Tax Sale Isn’t an Arm’s Length Sale

Again on the topic of property tax assessments, the Court of Appeals issued a ruling that a purchase at a tax sale doesn’t qualify for the one-year purchase price freeze. The opinion is here. Typically when a person buys a house, the maximum tax assessed value for the following year will be the purchase price. The appellant in this case purchased properties at tax sales and argued that the assessment should be equal to the amount paid at the tax sale.

Tax sales occur when a property owner is delinquent on his or her property taxes. When a buyer purchases the property at a tax sale, the property owner is allowed up to a year to redeem the property by paying the tax sale purchaser the amount paid at the tax sale plus a percentage. If anybody is interested, the Richmond County properties that will be sold at the upcoming tax sale can be found here.

As the court noted, the purchaser at a tax sale doesn’t receive fee simple title to the property. In short, the Court reasoned that tax sales do not reflect a fair market valuation of the property and are irrelevant with respect to the statute freezing the assessment at the purchase price.

I agree with the Court’s opinion. The intent of the statute is to tax property at the fair market value and tax sales normally do not come close to bringing what a property is actually worth on the market. I am surprised the appellant went all the way to the Court of Appeals with this argument.


Follow-up on the “Baseball Rule”

Last week I posted about the recent Georgia Court of Appeals case revolving around a fan being injured by a foul ball. This led me to do some investigation of some similar claims.

In 2003 the Georgia Court of Appeals held that neither the Braves nor Andruw Jones were responsible for a ball thrown by Jones into the outfield stands between innings.

In reaching their decision, the Court cited a case from 1949 which stated “[O]ne who buys a ticket for the purpose of witnessing a baseball game and who chooses or accepts a seat in a portion of the grandstand which his own observation will readily inform him is unprotected, voluntarily assumes the risks inherent in such a position, since he must be presumed to know that there is a likelihood of wild balls being thrown and landing in the grandstand or other unprotected areas.” Dalton v. Jones, 260 Ga. App. 791, 792 (2003) (citing Hunt v. Thomasville Baseball Co., 80 Ga.App. 572, 56 S.E.2d 828 (1949)).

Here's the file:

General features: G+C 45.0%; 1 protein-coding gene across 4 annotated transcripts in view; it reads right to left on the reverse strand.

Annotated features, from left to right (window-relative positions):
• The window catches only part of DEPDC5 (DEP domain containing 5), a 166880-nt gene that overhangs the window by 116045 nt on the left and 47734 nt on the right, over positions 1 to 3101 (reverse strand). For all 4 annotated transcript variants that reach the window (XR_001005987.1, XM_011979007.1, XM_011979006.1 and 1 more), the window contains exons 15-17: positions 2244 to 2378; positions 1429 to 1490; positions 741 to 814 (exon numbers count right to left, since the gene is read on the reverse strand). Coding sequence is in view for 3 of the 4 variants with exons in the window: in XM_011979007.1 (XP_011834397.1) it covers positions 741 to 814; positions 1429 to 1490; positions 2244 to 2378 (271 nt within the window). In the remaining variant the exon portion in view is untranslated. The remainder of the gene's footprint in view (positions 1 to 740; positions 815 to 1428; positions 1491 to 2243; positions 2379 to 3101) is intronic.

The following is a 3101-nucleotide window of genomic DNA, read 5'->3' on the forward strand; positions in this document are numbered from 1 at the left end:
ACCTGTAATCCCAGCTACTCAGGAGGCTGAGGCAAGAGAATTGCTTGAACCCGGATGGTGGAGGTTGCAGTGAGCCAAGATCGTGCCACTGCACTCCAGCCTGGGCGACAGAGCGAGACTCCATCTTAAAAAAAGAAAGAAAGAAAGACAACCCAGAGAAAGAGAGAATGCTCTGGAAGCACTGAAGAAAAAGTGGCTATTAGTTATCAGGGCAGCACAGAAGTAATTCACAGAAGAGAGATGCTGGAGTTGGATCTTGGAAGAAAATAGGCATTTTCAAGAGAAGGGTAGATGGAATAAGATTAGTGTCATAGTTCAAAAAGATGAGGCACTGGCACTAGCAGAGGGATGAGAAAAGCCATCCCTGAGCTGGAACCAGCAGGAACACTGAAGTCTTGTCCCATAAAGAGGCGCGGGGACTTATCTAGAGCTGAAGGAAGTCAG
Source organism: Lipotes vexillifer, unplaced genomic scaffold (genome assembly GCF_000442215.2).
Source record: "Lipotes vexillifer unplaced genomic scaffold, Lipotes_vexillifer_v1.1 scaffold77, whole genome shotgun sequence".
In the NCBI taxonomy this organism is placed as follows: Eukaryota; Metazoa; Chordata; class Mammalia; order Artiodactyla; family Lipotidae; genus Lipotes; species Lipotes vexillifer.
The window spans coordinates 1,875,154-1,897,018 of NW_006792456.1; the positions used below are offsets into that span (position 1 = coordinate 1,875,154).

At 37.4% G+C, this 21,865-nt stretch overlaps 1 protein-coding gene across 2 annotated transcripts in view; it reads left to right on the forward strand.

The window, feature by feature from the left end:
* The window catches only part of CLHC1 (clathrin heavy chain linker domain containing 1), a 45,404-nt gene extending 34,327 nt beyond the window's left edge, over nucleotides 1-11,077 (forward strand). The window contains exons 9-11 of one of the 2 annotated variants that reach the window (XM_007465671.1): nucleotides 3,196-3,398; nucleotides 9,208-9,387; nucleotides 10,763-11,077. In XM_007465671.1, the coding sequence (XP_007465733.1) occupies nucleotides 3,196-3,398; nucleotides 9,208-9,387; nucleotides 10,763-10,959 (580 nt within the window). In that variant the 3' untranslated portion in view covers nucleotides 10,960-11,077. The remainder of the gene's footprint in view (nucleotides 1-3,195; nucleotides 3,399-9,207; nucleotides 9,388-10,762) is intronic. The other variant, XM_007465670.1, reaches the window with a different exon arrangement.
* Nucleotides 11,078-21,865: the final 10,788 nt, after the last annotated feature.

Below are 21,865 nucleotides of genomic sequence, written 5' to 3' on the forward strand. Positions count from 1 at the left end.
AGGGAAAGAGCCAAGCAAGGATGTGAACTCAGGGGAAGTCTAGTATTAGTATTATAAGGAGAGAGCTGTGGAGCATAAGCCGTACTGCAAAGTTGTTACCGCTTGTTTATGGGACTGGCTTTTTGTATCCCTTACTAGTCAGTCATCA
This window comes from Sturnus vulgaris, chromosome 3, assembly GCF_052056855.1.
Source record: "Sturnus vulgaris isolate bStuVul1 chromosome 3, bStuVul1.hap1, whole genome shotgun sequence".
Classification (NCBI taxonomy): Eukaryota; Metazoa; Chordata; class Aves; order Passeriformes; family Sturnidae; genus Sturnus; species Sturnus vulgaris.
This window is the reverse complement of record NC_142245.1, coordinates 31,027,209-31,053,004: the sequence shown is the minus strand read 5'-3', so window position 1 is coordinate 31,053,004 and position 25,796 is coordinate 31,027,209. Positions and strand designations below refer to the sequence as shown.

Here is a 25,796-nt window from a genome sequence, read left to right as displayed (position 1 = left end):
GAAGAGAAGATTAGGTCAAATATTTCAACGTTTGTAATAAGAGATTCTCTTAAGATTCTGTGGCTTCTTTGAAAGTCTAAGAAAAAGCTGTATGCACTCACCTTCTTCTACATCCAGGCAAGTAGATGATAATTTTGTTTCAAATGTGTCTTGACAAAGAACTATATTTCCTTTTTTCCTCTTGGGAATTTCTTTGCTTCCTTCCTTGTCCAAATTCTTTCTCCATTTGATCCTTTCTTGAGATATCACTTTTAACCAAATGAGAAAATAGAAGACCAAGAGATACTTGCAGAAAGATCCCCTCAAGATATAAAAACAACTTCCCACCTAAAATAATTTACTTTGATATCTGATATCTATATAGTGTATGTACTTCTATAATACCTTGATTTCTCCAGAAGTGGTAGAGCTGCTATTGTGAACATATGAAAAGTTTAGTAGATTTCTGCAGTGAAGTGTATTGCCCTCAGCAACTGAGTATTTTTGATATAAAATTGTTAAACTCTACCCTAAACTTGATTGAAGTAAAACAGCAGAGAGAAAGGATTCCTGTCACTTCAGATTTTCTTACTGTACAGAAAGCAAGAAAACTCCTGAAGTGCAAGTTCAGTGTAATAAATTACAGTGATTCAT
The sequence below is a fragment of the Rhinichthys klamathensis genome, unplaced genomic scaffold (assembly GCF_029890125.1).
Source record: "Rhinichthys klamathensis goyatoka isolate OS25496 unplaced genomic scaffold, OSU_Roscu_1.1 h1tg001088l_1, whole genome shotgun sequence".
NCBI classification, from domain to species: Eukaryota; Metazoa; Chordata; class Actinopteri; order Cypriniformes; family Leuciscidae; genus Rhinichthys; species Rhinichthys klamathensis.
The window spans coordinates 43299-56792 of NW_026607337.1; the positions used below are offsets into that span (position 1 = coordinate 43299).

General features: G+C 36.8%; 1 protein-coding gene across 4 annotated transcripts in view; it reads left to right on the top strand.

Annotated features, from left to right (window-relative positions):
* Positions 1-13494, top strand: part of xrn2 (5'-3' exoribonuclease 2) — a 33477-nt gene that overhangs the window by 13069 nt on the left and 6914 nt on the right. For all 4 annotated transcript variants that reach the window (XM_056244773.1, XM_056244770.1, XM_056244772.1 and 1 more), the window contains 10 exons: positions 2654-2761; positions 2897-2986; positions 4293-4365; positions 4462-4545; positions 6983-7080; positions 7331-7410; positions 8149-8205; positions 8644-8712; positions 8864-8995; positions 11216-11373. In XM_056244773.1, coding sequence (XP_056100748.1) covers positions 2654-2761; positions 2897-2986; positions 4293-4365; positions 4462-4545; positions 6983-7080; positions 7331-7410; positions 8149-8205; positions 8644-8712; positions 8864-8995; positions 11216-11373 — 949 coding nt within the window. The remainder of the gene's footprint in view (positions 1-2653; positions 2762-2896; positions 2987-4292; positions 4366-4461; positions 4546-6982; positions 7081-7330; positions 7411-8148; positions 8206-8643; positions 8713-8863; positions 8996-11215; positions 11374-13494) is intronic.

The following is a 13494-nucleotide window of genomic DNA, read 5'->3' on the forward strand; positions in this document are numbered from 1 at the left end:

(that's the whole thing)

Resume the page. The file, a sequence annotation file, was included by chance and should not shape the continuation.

In other words, the plaintiff assumed the risk that a ball may be thrown into the stands and cannot recover for an injury sustained by such a throw. Will the Court differentiate a thrown ball from a batted ball? Or differentiate between the location of the seats?

As I head out to the ballpark tonight, I hope nobody in attendance has to confront these questions!


Georgia Court of Appeals Refuses to Adopt the “Baseball Rule”

On July 11, 2014, the Georgia Court of Appeals allowed a suit against the Atlanta Braves to proceed.

The suit centers around a Melky Cabrera foul ball that entered the stands near the third base dugout and fractured the skull of a young girl. At this juncture of the case, the Court declined to adopt the “Baseball Rule”.

The “Baseball Rule”, which has been adopted by courts and legislatures in some other states, allows the owner of the stadium to escape liability for foul balls entering the stands as long as the owner screens the most dangerous section of the field (the area directly behind the plate) and provides enough seating in the screened area for patrons who may wish to sit there (see footnote 3 of the opinion linked below).

While the Court  refused to adopt “Baseball Rule” at this stage of the litigation,  it is unclear whether they will do so should this case return after trial.

There is no question that the area the plaintiffs were sitting was dangerous. Should the patron assume the risk of sitting in such places at a ballpark or should the club be required to take more steps to protect the fans? It will be interesting to see if this case goes to trial and, if so, what direction the Court will take should the verdict be appealed.

The other  night at the Greenjackets game I sat in a similar place to where the girl was sitting. There isn’t netting and I know it is dangerous. I feel as long as there is the opportunity to move from to an area behind the netting around home plate that a stadium shouldn’t be required to protect me from foul balls or bats that enter the seats.